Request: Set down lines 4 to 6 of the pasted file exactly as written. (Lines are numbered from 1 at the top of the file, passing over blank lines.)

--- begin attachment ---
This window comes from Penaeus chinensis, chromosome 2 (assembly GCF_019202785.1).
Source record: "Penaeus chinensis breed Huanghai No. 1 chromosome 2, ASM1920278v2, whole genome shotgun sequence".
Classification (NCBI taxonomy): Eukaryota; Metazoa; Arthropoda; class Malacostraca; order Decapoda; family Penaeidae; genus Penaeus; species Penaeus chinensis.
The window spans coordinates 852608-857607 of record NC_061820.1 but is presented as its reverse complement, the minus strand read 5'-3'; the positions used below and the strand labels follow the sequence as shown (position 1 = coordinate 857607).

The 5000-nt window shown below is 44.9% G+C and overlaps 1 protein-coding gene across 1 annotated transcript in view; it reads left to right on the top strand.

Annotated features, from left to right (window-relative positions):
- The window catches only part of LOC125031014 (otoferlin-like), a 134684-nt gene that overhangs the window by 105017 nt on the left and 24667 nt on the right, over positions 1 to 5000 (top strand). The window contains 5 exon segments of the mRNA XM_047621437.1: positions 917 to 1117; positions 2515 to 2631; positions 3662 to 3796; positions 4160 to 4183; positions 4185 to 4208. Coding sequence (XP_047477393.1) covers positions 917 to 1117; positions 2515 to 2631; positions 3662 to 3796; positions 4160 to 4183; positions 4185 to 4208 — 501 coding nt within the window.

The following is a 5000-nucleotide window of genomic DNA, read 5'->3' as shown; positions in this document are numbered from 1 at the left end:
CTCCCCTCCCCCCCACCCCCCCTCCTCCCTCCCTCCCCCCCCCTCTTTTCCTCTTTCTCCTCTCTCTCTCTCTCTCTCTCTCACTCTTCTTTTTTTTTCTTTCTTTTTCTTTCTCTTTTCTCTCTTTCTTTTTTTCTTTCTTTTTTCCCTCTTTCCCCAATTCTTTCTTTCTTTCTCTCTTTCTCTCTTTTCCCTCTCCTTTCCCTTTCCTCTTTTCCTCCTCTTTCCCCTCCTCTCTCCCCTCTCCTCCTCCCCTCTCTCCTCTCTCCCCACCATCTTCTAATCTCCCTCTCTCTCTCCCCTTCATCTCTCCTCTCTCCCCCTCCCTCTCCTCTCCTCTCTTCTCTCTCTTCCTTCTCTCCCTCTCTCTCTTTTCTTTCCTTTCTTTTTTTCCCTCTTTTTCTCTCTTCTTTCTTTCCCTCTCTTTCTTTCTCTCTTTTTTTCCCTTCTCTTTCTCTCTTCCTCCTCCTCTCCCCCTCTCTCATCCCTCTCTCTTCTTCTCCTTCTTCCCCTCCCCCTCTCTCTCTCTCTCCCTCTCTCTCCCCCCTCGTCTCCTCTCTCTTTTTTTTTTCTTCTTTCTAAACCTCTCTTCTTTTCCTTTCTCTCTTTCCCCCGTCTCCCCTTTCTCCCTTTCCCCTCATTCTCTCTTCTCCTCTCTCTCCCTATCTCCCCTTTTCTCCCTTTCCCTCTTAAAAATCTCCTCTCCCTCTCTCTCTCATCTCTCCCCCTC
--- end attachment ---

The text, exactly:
The window spans coordinates 852608-857607 of record NC_061820.1 but is presented as its reverse complement, the minus strand read 5'-3'; the positions used below and the strand labels follow the sequence as shown (position 1 = coordinate 857607).

The 5000-nt window shown below is 44.9% G+C and overlaps 1 protein-coding gene across 1 annotated transcript in view; it reads left to right on the top strand.

Annotated features, from left to right (window-relative positions):